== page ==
By Jeremy Reynalds, Senior Correspondent, ASSIST News Service (firstname.lastname@example.org)
ALBUQUERQUE, N.M. (ANS-July 17, 2016) — The National Coalition for the Homeless (NCH) recently released its report “No Safe Street: A Survey of Hate Crimes and Violence Committed Against Homeless People in 2014 & 2015″ It’s alarming, to say the least!
The report says that last year there were 77 documented cases of attacks resulting in 27 deaths. It also notes that the FBI does not currently recognize protected status for people who are homeless.
In 2014 and 2015 combined, there were 199 attacks, 53 of which resulted in death.
Over the past 17 years, NCH has recorded 1,657 crimes committed against this unprotected group. As a result of these attacks, 428 people lost their lives.
While these statistics are troubling on their own, it is quite possible that the number of attacks were much higher as it’s likely that a number go unreported.
However, some recent violent and deadly attacks on the homeless in San Diego have made national news and are horrifying examples of the dangers with which the unhoused homeless have to contend.
Of the five homeless men who were attacked in early July, three have died and two are in critical condition.
According to CNN, San Diego police have now arrested a 39-year-old man in connection with the series of attacks.
Jon David Guerrero was taken into custody Friday. He’s been charged with three counts of first-degree murder, two counts of attempted murder, and two counts of arson.
“We can all rest a little easier tonight knowing that this predator is off our streets,” San Diego Police Chief Shelley Zimmerman said at a news conference Saturday.
Zimmerman added, “These evil acts of violence committed by Guerrero were some of the worst that I’ve seen in my 34 years in law enforcement. This killer has targeted some of our community’s most vulnerable citizens while they were sleeping.”
Guerrero had a long history of crime and mental health issues, and was living in subsidized housing for the poor and homeless according to an NBC affiliate.
We asked some of our Joy Junction guests whether they had ever felt unsafe while experiencing homelessness.
One woman said she had been attacked with a knife and thrown down after she finished working a late shift. She said that everything was taken from her, including her purse. Understandably, it traumatized her.
She added, “I still hold that fear today. I am learning to call on the Lord for his protection everyday when I have to go into town. I never know what might happen.”
One man said he spent two years on the streets, and for many nights didn’t sleep for fear of being robbed or assaulted.
“One night I got jumped by two guys just so they could steal my backpack with my last few dollars in it. There are many dangers on the streets here.”
Another guest said that he’s felt unsafe primarily because he didn’t know who he could trust.
He added, “Would I be harmed or not? Who would take my belongings? I also feel unsafe because I don’t know how to defend myself if such a situation ever arose. So far, I’ve never been physically attacked. Thank God! (However), I have been insulted many times for just being homeless.”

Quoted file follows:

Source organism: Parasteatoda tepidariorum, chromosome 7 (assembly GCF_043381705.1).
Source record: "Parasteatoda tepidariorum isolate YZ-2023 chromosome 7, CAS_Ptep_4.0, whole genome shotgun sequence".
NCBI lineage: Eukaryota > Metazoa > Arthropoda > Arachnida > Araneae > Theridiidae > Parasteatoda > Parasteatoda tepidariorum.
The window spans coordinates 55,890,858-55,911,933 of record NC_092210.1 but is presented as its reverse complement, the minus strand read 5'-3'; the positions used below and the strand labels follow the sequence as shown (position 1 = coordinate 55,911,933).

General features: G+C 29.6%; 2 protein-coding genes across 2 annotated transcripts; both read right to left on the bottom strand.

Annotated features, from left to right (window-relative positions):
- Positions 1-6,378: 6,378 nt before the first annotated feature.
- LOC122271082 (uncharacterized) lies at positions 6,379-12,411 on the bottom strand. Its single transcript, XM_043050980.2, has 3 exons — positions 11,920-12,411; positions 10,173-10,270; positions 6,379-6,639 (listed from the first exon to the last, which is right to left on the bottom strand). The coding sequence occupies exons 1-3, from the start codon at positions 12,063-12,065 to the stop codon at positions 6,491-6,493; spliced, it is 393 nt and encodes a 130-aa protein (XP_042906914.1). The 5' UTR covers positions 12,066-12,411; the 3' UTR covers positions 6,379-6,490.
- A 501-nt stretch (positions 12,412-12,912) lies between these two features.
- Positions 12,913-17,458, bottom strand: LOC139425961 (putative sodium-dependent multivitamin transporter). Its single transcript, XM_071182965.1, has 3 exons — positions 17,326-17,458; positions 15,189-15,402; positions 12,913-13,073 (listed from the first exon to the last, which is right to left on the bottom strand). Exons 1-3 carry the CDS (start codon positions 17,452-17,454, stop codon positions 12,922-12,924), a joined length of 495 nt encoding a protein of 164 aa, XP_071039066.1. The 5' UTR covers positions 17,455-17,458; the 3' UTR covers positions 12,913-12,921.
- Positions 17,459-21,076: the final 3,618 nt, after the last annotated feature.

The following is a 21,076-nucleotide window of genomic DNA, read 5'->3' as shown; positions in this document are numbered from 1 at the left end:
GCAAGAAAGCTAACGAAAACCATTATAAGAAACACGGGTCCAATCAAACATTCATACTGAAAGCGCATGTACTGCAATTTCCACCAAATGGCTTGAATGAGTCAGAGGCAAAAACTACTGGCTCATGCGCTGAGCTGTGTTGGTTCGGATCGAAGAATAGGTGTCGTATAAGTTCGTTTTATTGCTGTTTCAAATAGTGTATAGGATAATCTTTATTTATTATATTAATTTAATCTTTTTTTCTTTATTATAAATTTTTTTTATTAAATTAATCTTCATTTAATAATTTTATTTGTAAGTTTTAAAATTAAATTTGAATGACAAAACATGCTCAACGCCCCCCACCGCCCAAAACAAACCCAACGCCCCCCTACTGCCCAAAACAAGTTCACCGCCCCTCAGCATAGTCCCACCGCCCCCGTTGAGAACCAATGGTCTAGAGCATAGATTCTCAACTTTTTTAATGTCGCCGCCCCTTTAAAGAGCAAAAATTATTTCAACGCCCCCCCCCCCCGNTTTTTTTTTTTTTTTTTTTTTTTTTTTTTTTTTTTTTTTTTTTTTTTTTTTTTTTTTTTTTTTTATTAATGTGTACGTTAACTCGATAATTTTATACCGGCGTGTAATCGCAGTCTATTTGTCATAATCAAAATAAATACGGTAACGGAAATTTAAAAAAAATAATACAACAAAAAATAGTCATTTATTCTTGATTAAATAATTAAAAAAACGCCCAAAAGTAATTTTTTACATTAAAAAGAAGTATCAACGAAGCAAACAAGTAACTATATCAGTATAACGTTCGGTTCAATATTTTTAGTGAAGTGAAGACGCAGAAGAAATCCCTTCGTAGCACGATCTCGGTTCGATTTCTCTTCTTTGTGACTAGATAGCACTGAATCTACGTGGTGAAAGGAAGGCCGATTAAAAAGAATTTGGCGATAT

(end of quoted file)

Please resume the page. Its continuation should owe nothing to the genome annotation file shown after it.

One man has experienced difficulties while using the bus. “I’ve been insulted many times. Teenagers always like to mess with me. They taunt me and make fun of me. I probably bring it on myself. I don’t know. To be honest, I’m getting used to it.’
He added, “I don’t have any really nice clothes. I don’t bathe as much as I should. So, you can say that I’m the perfect kind of homeless person. Maybe that’s the reason I don’t change my ways. I try to be nice to others by keeping to myself.’
Somewhat poignantly he concluded, “I feel unsafe, but that’s life for the homeless.”
Another man has also had a bad experience using public transportation.
He said, “I know that whenever I get on the bus, I’m going to hear insults and comments about the homeless. I’m tired of the prejudice. Many homeless people can’t help being without a home. The just don’t know the whole story.”
A woman told us that after being released from the hospital and waiting for a ride to Joy Junction, some healthcare workers gave her a hard time.
“They made comments about me possibly being crazy and that I had no place to go … One comment was that I deserved what I had coming to me.’
The woman added, “She didn’t even know my situation. I go places, and people stare and make rude comments like I have the plague.”
One woman said being homeless has not caused her or her family to feel unsafe. They’ve never been insulted or physically attacked.
However, she added, ‘We have at times felt unsafe around other homeless people, especially for my children.”
Another woman said she has never felt unsafe because she knows her husband would “protect me at all cost.”
She reflected, “But I still felt unsure and worried – a little scared … We are thankful for Joy Junction.”
Another guy told us that when he arrived in Albuquerque, he was just coming out of ten years in prison. However, his situation was a little different.
He said his first night on the streets he got into a fight because of being insulted.
He added, “Anger took me over that night. So, I’ve never been attacked, but I’ve attacked because of being insulted. I’ve never felt safe on the streets; probably never will.”
So how bad is the situation? As NCH says in its report, “Hate crimes against the homeless community are a vital issue in need of public attention.”
Photo captions: 1) Young thug about to beat a homeless man with a baseball bat. 2) An attacker mercilessly attacks a homeless man in Venice Beach, California, with a folding chair. 3) Jeremy and Elma Reynalds.
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